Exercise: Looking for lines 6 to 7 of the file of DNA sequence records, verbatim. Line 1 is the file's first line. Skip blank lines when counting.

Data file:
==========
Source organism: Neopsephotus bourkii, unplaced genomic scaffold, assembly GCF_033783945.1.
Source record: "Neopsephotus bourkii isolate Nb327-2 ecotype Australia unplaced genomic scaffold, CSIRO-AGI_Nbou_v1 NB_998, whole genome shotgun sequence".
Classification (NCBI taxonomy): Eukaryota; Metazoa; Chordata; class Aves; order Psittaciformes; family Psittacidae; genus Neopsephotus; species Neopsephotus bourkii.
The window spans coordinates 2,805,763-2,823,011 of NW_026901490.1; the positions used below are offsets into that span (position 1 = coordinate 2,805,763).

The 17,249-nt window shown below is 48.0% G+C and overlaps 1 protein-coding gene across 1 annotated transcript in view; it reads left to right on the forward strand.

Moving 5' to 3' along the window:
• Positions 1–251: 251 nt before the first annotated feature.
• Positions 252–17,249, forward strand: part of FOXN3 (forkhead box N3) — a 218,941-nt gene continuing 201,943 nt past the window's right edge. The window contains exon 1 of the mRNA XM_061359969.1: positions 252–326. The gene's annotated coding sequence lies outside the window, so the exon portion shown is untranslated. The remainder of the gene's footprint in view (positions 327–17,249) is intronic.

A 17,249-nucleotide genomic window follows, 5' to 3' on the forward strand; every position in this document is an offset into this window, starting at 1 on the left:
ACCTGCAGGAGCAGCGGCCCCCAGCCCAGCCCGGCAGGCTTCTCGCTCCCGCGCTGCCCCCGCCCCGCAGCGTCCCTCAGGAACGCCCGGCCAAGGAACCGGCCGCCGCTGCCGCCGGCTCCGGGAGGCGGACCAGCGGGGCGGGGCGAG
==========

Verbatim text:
Moving 5' to 3' along the window:
• Positions 1–251: 251 nt before the first annotated feature.